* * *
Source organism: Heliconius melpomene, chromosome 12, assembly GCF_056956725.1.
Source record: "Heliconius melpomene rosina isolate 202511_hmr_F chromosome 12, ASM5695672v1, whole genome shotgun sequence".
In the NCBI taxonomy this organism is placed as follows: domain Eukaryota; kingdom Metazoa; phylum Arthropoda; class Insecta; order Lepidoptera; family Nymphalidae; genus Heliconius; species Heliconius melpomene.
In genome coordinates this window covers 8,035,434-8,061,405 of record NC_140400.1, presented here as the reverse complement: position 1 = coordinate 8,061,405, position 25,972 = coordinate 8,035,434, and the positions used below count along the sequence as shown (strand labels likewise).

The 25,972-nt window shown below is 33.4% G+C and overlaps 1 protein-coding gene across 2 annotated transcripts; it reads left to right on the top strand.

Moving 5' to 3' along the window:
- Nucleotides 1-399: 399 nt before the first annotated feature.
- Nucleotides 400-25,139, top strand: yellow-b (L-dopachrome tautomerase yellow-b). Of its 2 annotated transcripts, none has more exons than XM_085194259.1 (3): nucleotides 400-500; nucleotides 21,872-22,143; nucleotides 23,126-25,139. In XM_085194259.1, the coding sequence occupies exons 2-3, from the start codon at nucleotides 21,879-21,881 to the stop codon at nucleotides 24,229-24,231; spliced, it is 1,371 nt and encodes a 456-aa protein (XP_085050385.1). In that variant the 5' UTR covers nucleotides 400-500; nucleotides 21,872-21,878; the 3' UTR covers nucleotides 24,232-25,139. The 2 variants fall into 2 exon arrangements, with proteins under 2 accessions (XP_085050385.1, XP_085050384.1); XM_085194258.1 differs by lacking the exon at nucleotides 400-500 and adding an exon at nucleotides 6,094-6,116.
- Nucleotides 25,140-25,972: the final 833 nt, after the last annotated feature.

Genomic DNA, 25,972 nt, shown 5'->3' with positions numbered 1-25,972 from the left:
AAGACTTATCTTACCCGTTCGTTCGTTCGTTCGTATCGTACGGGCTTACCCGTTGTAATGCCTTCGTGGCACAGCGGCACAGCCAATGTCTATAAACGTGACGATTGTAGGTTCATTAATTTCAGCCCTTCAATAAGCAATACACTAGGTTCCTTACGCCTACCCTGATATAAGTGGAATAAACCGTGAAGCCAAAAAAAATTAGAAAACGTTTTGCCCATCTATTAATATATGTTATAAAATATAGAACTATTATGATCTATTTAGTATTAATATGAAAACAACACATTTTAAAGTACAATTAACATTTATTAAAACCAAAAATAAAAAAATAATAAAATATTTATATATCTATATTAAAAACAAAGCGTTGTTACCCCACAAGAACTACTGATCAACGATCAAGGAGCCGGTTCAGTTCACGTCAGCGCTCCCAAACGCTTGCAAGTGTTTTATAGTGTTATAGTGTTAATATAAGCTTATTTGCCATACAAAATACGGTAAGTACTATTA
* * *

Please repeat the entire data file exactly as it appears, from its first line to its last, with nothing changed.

Source organism: Heliconius melpomene, chromosome 12, assembly GCF_056956725.1.
Source record: "Heliconius melpomene rosina isolate 202511_hmr_F chromosome 12, ASM5695672v1, whole genome shotgun sequence".
In the NCBI taxonomy this organism is placed as follows: domain Eukaryota; kingdom Metazoa; phylum Arthropoda; class Insecta; order Lepidoptera; family Nymphalidae; genus Heliconius; species Heliconius melpomene.
In genome coordinates this window covers 8,035,434-8,061,405 of record NC_140400.1, presented here as the reverse complement: position 1 = coordinate 8,061,405, position 25,972 = coordinate 8,035,434, and the positions used below count along the sequence as shown (strand labels likewise).

The 25,972-nt window shown below is 33.4% G+C and overlaps 1 protein-coding gene across 2 annotated transcripts; it reads left to right on the top strand.

Moving 5' to 3' along the window:
- Nucleotides 1-399: 399 nt before the first annotated feature.
- Nucleotides 400-25,139, top strand: yellow-b (L-dopachrome tautomerase yellow-b). Of its 2 annotated transcripts, none has more exons than XM_085194259.1 (3): nucleotides 400-500; nucleotides 21,872-22,143; nucleotides 23,126-25,139. In XM_085194259.1, the coding sequence occupies exons 2-3, from the start codon at nucleotides 21,879-21,881 to the stop codon at nucleotides 24,229-24,231; spliced, it is 1,371 nt and encodes a 456-aa protein (XP_085050385.1). In that variant the 5' UTR covers nucleotides 400-500; nucleotides 21,872-21,878; the 3' UTR covers nucleotides 24,232-25,139. The 2 variants fall into 2 exon arrangements, with proteins under 2 accessions (XP_085050385.1, XP_085050384.1); XM_085194258.1 differs by lacking the exon at nucleotides 400-500 and adding an exon at nucleotides 6,094-6,116.
- Nucleotides 25,140-25,972: the final 833 nt, after the last annotated feature.

Genomic DNA, 25,972 nt, shown 5'->3' with positions numbered 1-25,972 from the left:
AAGACTTATCTTACCCGTTCGTTCGTTCGTTCGTATCGTACGGGCTTACCCGTTGTAATGCCTTCGTGGCACAGCGGCACAGCCAATGTCTATAAACGTGACGATTGTAGGTTCATTAATTTCAGCCCTTCAATAAGCAATACACTAGGTTCCTTACGCCTACCCTGATATAAGTGGAATAAACCGTGAAGCCAAAAAAAATTAGAAAACGTTTTGCCCATCTATTAATATATGTTATAAAATATAGAACTATTATGATCTATTTAGTATTAATATGAAAACAACACATTTTAAAGTACAATTAACATTTATTAAAACCAAAAATAAAAAAATAATAAAATATTTATATATCTATATTAAAAACAAAGCGTTGTTACCCCACAAGAACTACTGATCAACGATCAAGGAGCCGGTTCAGTTCACGTCAGCGCTCCCAAACGCTTGCAAGTGTTTTATAGTGTTATAGTGTTAATATAAGCTTATTTGCCATACAAAATACGGTAAGTACTATTA